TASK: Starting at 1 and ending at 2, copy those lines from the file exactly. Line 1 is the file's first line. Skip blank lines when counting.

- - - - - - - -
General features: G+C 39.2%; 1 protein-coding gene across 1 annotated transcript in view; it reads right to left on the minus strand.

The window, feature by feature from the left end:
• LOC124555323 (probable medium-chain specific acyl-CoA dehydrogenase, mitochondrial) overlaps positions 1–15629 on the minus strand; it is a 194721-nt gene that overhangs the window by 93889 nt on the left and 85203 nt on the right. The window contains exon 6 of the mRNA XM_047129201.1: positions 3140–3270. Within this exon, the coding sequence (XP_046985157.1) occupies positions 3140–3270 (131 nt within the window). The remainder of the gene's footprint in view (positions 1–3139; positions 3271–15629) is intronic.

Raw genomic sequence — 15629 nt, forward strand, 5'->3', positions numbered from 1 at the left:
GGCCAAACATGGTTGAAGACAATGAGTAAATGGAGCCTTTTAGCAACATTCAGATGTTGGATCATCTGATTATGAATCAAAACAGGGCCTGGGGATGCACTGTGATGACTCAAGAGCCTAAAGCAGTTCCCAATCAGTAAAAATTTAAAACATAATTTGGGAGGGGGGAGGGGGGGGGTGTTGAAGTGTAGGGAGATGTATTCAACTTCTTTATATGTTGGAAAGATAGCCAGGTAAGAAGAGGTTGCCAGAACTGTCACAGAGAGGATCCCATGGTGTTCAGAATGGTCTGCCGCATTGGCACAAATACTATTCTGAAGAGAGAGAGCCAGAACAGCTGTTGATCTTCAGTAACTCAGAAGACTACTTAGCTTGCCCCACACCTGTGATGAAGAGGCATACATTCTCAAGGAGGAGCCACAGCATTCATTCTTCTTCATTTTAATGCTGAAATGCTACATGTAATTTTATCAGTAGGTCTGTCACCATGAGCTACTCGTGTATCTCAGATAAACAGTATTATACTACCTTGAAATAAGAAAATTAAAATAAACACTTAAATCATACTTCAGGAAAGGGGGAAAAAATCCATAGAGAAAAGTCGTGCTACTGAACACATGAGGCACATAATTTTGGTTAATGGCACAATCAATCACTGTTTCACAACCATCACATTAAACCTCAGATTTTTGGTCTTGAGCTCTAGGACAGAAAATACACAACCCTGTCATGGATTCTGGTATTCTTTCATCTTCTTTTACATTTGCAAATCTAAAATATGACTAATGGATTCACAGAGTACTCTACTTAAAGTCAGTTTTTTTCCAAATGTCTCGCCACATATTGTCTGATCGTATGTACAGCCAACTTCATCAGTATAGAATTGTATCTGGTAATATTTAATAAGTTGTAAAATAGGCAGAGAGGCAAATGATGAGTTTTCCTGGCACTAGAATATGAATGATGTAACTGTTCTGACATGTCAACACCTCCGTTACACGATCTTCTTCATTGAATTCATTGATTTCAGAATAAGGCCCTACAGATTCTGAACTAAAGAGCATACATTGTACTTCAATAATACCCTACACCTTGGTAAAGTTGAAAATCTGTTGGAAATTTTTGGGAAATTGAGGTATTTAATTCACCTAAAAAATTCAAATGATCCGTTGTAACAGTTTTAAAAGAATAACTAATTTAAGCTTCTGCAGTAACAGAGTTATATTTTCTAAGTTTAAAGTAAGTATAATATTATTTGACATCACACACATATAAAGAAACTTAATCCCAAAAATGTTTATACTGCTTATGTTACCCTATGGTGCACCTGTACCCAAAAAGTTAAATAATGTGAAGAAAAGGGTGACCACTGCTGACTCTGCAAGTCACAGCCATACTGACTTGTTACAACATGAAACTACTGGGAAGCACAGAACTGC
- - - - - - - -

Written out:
General features: G+C 39.2%; 1 protein-coding gene across 1 annotated transcript in view; it reads right to left on the minus strand.

The window, feature by feature from the left end: